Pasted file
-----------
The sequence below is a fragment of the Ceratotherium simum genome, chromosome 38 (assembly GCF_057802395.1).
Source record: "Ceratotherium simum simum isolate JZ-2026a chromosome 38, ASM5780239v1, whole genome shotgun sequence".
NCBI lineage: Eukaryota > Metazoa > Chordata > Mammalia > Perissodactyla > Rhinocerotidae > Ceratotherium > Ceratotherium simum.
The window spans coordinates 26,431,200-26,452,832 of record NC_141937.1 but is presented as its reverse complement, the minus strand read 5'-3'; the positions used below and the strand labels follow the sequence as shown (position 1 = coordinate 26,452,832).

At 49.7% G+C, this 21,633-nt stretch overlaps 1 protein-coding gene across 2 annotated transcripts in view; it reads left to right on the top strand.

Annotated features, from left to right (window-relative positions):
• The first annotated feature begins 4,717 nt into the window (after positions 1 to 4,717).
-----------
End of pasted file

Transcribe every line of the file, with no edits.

The sequence below is a fragment of the Ceratotherium simum genome, chromosome 38 (assembly GCF_057802395.1).
Source record: "Ceratotherium simum simum isolate JZ-2026a chromosome 38, ASM5780239v1, whole genome shotgun sequence".
NCBI lineage: Eukaryota > Metazoa > Chordata > Mammalia > Perissodactyla > Rhinocerotidae > Ceratotherium > Ceratotherium simum.
The window spans coordinates 26,431,200-26,452,832 of record NC_141937.1 but is presented as its reverse complement, the minus strand read 5'-3'; the positions used below and the strand labels follow the sequence as shown (position 1 = coordinate 26,452,832).

At 49.7% G+C, this 21,633-nt stretch overlaps 1 protein-coding gene across 2 annotated transcripts in view; it reads left to right on the top strand.

Annotated features, from left to right (window-relative positions):
• The first annotated feature begins 4,717 nt into the window (after positions 1 to 4,717).